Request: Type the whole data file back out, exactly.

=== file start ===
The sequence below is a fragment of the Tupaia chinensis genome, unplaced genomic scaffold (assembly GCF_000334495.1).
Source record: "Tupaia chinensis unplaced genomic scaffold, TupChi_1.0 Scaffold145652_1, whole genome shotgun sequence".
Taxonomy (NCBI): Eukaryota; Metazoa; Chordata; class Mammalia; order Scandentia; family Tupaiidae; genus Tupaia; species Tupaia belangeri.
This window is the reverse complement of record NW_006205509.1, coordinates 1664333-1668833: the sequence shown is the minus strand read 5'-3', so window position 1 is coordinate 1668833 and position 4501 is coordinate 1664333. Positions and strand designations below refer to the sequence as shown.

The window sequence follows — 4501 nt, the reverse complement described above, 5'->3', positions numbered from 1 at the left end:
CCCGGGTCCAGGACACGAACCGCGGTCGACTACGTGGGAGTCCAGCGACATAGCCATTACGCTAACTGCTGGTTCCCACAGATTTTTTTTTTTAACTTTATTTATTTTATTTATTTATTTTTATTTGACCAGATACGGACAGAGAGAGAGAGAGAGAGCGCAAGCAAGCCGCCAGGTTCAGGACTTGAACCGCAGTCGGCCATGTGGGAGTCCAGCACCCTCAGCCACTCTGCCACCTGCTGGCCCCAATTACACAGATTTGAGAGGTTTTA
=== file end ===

The sequence below is a fragment of the Tupaia chinensis genome, unplaced genomic scaffold (assembly GCF_000334495.1).
Source record: "Tupaia chinensis unplaced genomic scaffold, TupChi_1.0 Scaffold145652_1, whole genome shotgun sequence".
Taxonomy (NCBI): Eukaryota; Metazoa; Chordata; class Mammalia; order Scandentia; family Tupaiidae; genus Tupaia; species Tupaia belangeri.
This window is the reverse complement of record NW_006205509.1, coordinates 1664333-1668833: the sequence shown is the minus strand read 5'-3', so window position 1 is coordinate 1668833 and position 4501 is coordinate 1664333. Positions and strand designations below refer to the sequence as shown.

The window sequence follows — 4501 nt, the reverse complement described above, 5'->3', positions numbered from 1 at the left end:
CCCGGGTCCAGGACACGAACCGCGGTCGACTACGTGGGAGTCCAGCGACATAGCCATTACGCTAACTGCTGGTTCCCACAGATTTTTTTTTTTAACTTTATTTATTTTATTTATTTATTTTTATTTGACCAGATACGGACAGAGAGAGAGAGAGAGAGCGCAAGCAAGCCGCCAGGTTCAGGACTTGAACCGCAGTCGGCCATGTGGGAGTCCAGCACCCTCAGCCACTCTGCCACCTGCTGGCCCCAATTACACAGATTTGAGAGGTTTTA